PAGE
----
Updated: Nov 2
Beautiful cover art by NguyenKamZ
I was only thirteen when the Blighten stormed my village. We were a peaceful community in the foothills of a mountain; farming folks and hunters, living off the land and trading for everything else. The nearest town was a day’s ride away, and I had only been there once.
The orc hordes, known as the Blighten, had never come to our lands before. We had lived apart from society, only hearing tales of them from bards who, on occasion, passed through.
Orcs, green bastards, Blighten scum: they had many names, but until that day I’d had no cause to use them. As the flames consumed thatched cottages and barns, and as men and women lay slaughtered, I understood the reality of the grim tales that preceded them.
They were monsters—huge, fearsome brutes with green skin and tusks—dressed in leather armor, wielding clubs, axes, and swords to devastating effect.
They didn’t need weapons. We were simple farmers, gentle in nature, and defenseless against them.
My young heart was broken by the events that night. The urgent, whispered words my mama bestowed upon me during the midst of the attack—her last words—would forever haunt me. My family was dead, but I, for reasons unknown to me, was selected to survive; thrust to my knees in the middle of the village, a pitiful, sobbing mess, shaken and terrified for what next.
Every member of our now-decimated community had been well known to me. They had been part of my whole life, as was the way in a village. I had liked some more than others, but I wished none such a brutal death as they’d endured at the hands of the Blighten.
Heartsore for what had come to pass, those few of us who survived the massacre then began a journey. We were taken, in chains, far from our homes and all that we had known. All of us were children between the ages of eight and fifteen. Young enough to be malleable, yet old enough to endure the trek, with the youngest ones being transported in a wagon. We walked for many days through forests until we came upon an outpost surrounded by a sturdy, staked wooden fence topped by crude battlements. We were told that this place—Delwood—was our destination.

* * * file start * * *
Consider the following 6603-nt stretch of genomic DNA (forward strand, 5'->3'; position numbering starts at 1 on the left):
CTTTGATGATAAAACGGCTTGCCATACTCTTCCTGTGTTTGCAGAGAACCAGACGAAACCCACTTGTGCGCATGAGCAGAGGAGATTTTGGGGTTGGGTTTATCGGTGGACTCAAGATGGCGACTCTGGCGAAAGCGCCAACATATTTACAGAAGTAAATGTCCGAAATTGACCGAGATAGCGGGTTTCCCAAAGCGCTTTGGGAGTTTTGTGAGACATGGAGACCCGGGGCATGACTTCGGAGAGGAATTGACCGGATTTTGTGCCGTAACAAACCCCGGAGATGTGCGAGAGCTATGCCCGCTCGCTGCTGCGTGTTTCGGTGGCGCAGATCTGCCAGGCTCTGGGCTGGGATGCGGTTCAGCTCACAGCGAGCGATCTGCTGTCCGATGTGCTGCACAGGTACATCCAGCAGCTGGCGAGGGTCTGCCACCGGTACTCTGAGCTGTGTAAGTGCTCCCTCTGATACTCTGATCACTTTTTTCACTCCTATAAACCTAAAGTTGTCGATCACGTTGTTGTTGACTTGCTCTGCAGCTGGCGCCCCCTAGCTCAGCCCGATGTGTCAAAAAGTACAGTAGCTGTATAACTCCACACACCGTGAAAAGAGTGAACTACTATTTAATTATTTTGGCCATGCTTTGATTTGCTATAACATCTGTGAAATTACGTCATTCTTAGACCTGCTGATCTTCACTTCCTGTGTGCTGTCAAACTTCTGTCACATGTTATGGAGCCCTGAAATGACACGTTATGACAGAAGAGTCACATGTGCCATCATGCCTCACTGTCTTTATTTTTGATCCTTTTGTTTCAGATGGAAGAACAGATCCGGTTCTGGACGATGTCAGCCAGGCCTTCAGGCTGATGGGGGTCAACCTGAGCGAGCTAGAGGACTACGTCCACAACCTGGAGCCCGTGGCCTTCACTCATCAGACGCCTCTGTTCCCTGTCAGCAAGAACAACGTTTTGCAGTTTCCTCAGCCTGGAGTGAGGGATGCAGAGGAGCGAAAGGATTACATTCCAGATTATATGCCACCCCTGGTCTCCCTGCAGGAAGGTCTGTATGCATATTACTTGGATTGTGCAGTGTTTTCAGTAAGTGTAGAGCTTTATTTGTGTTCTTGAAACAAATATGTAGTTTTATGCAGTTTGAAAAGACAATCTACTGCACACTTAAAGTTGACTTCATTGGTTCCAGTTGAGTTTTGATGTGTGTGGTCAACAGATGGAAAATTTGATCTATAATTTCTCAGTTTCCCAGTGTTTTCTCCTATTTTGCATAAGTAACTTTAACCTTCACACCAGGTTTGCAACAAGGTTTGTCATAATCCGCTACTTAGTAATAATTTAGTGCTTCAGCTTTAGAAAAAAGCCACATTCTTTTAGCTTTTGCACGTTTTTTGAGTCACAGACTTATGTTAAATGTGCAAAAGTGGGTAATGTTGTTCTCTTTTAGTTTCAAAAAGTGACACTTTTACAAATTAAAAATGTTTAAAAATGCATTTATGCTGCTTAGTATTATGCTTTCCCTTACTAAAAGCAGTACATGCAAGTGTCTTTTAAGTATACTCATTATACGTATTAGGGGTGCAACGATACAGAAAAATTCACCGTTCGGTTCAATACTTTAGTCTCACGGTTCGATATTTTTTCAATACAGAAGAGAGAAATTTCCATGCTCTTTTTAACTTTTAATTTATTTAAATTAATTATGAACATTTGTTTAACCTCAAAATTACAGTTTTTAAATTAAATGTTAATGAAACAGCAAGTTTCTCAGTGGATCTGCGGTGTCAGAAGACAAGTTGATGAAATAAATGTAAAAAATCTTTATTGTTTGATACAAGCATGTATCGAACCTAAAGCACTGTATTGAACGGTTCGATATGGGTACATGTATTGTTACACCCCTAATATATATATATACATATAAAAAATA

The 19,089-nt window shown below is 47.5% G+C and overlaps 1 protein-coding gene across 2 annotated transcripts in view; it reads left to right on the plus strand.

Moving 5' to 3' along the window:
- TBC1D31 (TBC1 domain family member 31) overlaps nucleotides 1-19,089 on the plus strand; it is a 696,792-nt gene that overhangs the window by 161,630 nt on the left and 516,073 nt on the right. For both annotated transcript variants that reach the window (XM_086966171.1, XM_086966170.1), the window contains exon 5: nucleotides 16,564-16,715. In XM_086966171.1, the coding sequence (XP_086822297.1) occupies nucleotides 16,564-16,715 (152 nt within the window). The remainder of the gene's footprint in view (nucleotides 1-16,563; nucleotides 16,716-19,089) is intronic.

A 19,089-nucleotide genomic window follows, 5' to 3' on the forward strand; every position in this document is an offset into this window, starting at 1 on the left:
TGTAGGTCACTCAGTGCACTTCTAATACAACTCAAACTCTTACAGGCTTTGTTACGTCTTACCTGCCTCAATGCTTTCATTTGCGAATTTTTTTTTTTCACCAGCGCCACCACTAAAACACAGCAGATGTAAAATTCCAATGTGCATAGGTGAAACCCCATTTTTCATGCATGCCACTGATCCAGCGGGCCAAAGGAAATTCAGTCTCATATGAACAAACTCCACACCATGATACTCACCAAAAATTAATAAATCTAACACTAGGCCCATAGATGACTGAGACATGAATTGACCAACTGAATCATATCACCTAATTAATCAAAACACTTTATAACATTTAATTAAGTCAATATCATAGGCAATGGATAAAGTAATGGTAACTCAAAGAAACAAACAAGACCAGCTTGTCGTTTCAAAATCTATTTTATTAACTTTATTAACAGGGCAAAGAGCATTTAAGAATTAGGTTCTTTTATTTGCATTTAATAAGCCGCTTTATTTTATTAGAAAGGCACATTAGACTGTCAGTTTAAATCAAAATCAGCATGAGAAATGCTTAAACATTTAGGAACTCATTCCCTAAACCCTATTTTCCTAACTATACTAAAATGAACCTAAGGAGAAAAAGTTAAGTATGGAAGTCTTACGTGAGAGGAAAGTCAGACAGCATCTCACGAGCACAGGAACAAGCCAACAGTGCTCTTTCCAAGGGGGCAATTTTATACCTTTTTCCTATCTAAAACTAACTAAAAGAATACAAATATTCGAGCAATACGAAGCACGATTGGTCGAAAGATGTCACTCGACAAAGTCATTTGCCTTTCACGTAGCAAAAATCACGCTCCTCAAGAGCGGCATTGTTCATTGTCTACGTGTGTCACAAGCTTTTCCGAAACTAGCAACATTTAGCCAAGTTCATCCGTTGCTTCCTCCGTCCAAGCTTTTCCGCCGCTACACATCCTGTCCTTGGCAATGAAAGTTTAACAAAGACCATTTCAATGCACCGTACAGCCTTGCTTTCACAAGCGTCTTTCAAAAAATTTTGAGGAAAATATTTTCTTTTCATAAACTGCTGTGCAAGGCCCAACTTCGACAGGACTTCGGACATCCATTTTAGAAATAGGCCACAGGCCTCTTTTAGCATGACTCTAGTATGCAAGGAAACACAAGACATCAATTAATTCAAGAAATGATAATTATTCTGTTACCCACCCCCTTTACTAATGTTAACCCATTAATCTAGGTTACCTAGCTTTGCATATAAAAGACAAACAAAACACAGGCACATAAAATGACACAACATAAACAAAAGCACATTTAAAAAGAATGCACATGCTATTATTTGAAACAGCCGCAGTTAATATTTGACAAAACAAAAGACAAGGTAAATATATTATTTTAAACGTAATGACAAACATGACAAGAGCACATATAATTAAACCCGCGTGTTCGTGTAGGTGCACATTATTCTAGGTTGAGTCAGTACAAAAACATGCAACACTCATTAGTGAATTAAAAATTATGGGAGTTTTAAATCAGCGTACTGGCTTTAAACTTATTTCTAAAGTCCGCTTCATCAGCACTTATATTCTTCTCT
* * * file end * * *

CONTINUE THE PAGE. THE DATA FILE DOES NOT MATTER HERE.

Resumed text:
The arduous travel had been bad enough, but the arrival was somehow worse because it signified change—it signified a new and terrifying stage of my life.
I didn’t want to accept my fate, but I lacked the necessary skills and knowledge to change it.
Duties were allocated, mostly menial. I was given responsibility for the younger ones, having demonstrated the requisite skills during the trip.
Skills? I had no more skills than any other young woman of my village. It was merely desperation to see them quieted that drove me to soothe them, lest they be beaten and tossed from the wagon by our cruel masters.
It mattered not. I gladly embraced a role that might offer small comfort to the children.
I lived at the outpost, caring for the younger ones—the prisoners of orcs—who were brought there for processing before being taken elsewhere. Some went directly to Krug, the orc capital, but most went south to the slave markets of Bleakness. First, it was the children of my own village, but, too soon, they were gone, and new children arrived. There were so many sweet, terrified youngsters I had so little time with, who I loved and comforted before they were moved on.
My heart broke a thousand times over as I watched them come and go. Yet, having the opportunity to show them a measure of kindness in such a hopeless place gave me the strength to endure.
It wasn’t the life I’d anticipated as a child growing up in my remote village, but it wasn’t all terrible either, and there were pockets of happiness among the pain of loss, when one of the children would remind me how to laugh. I cherished those moments when I could forget that they would leave me and go elsewhere, that none of us had control over our lives, or death.
I fell into a routine of acceptance.
Children came and went.
Seasons came and went.
Years came and went.
And then, after so long being on my own in the role, a young woman was brought in to support me. She was sweet and kind to the children and, for the first time, I had a friend to share the burden with.
Three weeks later, everything changed again.
Excerpt Gentling the Beast Copyright © 2023 L.V. Lane
Coming 3rd November!
Updated series graphic! The Coveted Beta, a very spicy short story, will be coming next!